The ship breakers along the beaches in Alang - pristine until the early 1980s - are the graveyard for over half the world’s vessels. Dismantling and salvaging old vessels is a dirty business as they harbour toxic waste including asbestos. The yards were notorious for poor health and safety standards and pollution (see the recent Indian documentary Into the Graveyard. But they employ tens of thousands of workers and recycle thousands of tons of steel and components every year. Thanks to some shocking documentaries including the feted 2004 Canadian film Shipbreakers, public attention was drawn to this darker side of shipping. Indian NGOs have been active in demanding higher standards and some ship owners have been exposed. Standards are improving and Japan and the Gujarat Government have signed a MOU to assist in upgrading operations to international standards set by bodies such as the International Maritime Organisation.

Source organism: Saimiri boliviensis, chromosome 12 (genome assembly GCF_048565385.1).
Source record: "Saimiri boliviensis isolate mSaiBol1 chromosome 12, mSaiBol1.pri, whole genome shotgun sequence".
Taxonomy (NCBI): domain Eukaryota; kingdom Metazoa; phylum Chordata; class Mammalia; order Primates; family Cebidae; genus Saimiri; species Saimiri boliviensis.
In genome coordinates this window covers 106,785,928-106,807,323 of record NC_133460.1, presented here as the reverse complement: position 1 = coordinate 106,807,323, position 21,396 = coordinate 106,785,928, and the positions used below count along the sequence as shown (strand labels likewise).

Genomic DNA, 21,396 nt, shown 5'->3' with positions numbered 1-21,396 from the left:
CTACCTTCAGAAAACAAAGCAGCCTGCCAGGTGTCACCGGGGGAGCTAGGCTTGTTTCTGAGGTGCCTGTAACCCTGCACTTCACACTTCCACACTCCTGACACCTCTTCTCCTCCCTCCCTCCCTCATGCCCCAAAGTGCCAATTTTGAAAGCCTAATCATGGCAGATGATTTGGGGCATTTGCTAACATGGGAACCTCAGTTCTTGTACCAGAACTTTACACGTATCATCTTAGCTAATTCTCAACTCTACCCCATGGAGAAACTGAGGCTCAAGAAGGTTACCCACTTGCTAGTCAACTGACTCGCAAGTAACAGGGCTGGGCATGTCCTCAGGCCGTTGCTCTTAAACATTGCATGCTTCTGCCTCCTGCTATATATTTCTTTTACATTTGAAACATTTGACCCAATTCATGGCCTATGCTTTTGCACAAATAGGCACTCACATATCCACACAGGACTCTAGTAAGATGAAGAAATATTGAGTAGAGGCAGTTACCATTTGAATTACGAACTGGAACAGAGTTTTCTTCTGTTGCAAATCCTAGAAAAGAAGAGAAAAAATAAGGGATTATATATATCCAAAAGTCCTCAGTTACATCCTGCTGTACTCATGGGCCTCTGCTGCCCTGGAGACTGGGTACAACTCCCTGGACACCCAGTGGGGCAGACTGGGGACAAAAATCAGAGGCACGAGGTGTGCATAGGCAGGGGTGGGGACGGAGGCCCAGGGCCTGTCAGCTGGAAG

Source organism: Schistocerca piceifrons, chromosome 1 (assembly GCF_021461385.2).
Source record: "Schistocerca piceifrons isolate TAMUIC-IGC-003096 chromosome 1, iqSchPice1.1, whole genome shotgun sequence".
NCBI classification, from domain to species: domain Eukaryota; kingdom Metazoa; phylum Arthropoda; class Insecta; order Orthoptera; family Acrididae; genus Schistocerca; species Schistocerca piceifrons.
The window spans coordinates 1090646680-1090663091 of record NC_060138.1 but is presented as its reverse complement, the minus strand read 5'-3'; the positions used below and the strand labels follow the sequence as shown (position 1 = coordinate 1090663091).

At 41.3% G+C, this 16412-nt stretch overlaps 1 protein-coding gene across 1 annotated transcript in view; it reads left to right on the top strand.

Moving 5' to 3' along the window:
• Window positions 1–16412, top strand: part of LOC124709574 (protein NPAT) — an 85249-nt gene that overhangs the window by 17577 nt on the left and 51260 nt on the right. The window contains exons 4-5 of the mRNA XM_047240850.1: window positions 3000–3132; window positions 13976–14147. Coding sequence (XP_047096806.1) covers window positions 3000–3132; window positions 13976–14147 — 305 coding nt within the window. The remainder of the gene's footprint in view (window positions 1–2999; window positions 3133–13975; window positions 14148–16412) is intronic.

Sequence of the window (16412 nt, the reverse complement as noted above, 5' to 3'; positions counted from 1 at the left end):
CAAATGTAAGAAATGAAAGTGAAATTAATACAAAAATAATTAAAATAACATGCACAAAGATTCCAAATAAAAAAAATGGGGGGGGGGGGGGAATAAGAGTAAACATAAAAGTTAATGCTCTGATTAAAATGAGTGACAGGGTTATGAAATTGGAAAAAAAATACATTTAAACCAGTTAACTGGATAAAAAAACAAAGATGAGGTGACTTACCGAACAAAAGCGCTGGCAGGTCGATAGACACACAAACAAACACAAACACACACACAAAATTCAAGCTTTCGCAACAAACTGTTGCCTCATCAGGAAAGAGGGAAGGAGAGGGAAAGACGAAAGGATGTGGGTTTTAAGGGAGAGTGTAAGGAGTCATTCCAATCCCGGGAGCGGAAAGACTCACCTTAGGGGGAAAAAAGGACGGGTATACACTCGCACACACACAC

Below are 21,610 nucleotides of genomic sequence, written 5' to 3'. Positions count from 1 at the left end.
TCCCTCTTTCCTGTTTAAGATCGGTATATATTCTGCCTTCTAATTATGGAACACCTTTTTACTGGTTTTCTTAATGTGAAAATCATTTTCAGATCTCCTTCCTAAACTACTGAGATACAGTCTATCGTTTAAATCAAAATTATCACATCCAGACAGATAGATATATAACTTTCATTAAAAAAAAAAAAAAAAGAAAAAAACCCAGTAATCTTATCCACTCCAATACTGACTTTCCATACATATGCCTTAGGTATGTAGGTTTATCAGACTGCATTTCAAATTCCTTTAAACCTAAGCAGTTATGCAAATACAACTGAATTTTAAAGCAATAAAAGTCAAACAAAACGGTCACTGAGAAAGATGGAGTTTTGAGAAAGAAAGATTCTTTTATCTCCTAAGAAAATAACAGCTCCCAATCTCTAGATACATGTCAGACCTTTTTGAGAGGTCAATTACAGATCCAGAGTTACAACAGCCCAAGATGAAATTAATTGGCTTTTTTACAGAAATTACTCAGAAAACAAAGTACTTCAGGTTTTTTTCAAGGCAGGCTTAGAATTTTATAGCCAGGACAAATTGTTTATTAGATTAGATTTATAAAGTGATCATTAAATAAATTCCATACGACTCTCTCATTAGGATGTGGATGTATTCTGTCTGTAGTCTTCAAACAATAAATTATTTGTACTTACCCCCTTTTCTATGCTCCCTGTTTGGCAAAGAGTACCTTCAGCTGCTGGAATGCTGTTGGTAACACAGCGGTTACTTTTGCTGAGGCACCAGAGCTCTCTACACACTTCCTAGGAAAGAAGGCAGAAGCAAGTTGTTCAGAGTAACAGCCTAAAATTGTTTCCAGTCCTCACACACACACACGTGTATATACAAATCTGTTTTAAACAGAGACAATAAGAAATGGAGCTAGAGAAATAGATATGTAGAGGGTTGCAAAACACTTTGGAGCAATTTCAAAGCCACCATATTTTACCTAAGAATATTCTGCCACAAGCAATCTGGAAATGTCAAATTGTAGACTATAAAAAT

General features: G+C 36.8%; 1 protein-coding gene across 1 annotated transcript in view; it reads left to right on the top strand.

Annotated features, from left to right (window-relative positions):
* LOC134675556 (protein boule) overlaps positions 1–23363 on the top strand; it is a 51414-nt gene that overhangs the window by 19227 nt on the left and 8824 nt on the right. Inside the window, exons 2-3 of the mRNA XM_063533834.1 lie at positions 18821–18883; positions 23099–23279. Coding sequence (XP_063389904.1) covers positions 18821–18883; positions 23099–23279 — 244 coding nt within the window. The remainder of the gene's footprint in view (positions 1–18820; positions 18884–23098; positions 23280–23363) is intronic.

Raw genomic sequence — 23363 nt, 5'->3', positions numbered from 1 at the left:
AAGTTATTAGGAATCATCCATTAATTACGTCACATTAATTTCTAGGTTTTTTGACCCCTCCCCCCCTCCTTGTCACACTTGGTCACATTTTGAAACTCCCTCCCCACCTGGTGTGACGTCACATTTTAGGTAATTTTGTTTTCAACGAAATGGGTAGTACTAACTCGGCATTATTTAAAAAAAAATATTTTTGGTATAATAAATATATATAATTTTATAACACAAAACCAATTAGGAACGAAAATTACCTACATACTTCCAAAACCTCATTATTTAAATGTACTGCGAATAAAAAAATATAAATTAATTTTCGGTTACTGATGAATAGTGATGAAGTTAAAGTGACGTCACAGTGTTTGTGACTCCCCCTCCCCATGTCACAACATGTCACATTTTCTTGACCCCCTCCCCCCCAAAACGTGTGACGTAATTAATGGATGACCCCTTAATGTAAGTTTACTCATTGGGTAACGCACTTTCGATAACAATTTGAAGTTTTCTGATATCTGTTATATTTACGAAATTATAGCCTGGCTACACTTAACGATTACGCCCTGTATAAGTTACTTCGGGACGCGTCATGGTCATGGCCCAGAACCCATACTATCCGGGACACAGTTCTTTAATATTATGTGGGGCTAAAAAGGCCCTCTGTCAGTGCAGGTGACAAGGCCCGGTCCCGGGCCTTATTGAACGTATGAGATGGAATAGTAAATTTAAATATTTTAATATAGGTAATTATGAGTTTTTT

And the former Exxon Valdes has sailed into yet another controversy. As it headed towards Alang under its charming sixth guise in April, it was reported and subjected to a court order by India’s Supreme Court. Now it has been allowed to continue its journey but the Court ruled that future vessels will have to demonstrate compliance with the UN’s Basel Convention governing the international movement of hazardous waste. This victory for India’s environmentalists leaves the ship in its final act as an agent of the dirtier side of globalisation. Thanks to the media, it had no place to hide.

Here in SAMS, we are actively engaged in work to understand and mitigate potential consequences of Arctic oil spills. Our autonomous underwater vehicle is working under the sea ice cover and improving our knowledge of dispersion processes. We are concerned that precaution should be exercised in the development of oil exploration and transportation in Arctic waters until there is clear scientific evidence showing acceptable levels of risk.